Washington (CNN) - One of this election cycle's major third party groups is announcing it will spend more than four million dollars in the next week in its largest media buy of the season spread across eight of the key Senate battlegrounds.
In an effort to help elect Republicans in these races, American Crossroads will spend almost $800,000 in Colorado and $350,000 in Nevada while its affiliate Crossroads Grassroots Policy Strategies (GPS) is buying time in Illinois, Washington state, Missouri, Kentucky and Pennsylvania.
While Crossroads, an independent expenditure committee, does have to disclose its donors, Crossroads GPS, which is registered as its nonprofit arm, does not have to divulge those names.
American Crossroads says it raised $14 million between Aug. 20th and Sept. 20th. The two Crossroads groups have said they plan to spend $50 million this season. They are expected to announce their first spending in House races sometime in the next week.
Last week Crossroads announced a get out the vote effort in West Virginia - its ninth - in which stalwart GOP voters and independents will see early voting notifications, absentee ballot alerts and mail and phone calls in the final 72 hours.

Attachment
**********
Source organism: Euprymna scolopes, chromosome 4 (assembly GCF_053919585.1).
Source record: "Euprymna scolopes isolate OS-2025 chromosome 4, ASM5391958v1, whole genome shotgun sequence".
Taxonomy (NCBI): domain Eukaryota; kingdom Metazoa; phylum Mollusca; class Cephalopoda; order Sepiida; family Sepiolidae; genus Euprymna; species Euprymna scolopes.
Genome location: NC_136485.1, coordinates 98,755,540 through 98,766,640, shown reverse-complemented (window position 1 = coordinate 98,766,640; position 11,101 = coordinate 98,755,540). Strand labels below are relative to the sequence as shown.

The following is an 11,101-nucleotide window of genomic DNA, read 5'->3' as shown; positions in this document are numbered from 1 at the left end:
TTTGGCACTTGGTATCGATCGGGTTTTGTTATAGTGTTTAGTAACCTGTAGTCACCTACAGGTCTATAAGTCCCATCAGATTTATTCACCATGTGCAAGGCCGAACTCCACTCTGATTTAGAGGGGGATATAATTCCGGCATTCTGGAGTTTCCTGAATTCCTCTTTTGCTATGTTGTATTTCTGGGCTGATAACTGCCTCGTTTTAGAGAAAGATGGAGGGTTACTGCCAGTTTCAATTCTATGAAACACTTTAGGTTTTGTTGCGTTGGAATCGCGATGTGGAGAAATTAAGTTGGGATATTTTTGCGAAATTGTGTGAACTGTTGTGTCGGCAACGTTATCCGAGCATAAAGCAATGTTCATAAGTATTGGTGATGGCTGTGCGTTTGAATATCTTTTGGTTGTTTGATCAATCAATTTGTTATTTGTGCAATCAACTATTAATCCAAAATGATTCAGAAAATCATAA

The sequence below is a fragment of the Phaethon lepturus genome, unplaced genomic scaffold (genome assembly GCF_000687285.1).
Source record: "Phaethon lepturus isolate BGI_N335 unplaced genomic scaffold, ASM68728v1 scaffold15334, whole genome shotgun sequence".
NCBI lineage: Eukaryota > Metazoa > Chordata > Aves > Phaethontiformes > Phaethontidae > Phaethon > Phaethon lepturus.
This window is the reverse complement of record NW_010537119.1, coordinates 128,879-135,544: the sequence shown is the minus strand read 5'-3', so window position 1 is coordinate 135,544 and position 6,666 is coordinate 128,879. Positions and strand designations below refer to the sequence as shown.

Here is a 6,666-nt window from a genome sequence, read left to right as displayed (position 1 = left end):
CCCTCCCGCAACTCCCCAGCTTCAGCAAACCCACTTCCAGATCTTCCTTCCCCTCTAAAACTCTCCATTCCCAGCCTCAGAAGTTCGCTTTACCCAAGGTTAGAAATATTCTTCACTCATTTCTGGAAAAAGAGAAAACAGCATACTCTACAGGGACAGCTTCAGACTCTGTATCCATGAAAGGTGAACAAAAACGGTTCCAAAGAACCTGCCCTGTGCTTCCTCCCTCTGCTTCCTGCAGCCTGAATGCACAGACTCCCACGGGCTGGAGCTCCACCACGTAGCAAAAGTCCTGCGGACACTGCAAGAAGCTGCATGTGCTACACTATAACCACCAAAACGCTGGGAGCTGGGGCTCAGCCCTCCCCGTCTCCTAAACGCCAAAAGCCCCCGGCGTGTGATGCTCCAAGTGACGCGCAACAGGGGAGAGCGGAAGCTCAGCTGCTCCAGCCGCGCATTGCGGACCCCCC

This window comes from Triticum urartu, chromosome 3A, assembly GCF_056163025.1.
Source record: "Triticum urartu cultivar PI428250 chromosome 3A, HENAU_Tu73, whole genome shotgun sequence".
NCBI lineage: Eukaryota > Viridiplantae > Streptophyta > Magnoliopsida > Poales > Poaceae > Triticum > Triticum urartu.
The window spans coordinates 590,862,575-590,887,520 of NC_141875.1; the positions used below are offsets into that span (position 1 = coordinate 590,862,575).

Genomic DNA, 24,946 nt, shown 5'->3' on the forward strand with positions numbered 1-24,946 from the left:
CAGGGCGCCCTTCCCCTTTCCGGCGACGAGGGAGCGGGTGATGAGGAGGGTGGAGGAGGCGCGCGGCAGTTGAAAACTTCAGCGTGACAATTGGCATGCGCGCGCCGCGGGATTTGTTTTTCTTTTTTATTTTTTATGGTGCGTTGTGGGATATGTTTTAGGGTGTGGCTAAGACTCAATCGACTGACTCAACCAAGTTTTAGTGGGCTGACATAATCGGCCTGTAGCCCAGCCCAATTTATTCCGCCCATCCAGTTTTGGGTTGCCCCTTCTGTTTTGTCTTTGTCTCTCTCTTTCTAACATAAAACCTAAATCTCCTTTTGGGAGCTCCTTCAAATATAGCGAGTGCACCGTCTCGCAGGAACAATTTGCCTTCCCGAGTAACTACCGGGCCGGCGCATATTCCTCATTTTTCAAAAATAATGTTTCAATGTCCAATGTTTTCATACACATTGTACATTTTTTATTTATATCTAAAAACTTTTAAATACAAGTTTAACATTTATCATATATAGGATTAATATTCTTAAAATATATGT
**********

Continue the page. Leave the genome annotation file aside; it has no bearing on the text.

Crossroads' spending is just the latest salvo in the high stakes efforts by third party groups supporting both parties in light of the Supreme Court Citizens United ruling which said corporations and unions could spend unlimited amounts on campaign-related matters. In many cases these groups are not required to disclose their donors because of the way they are set up.
These groups are expected to spend an estimated $500 million on the mid-term elections, according to an estimate by the Center for Public Integrity. The center expects GOP-aligned groups will likely outspend their Democratic counterparts by more than 30%.
So far in House and Senate races GOP-allied groups have spent $43 million on television ads while Democratic-allied ones have invested $17 million, according to the Campaign Media Analysis Group, CNN's consultant.
To try to compensate for the large influx of GOP supported money, unions are trying to help boost their Democratic allies. The Service Employees International Union and National Nurses United this week started ad campaigns against several candidates, including Nevada Republican senatorial nominee Sharron Angle and California Gubernatorial candidate Meg Whitman.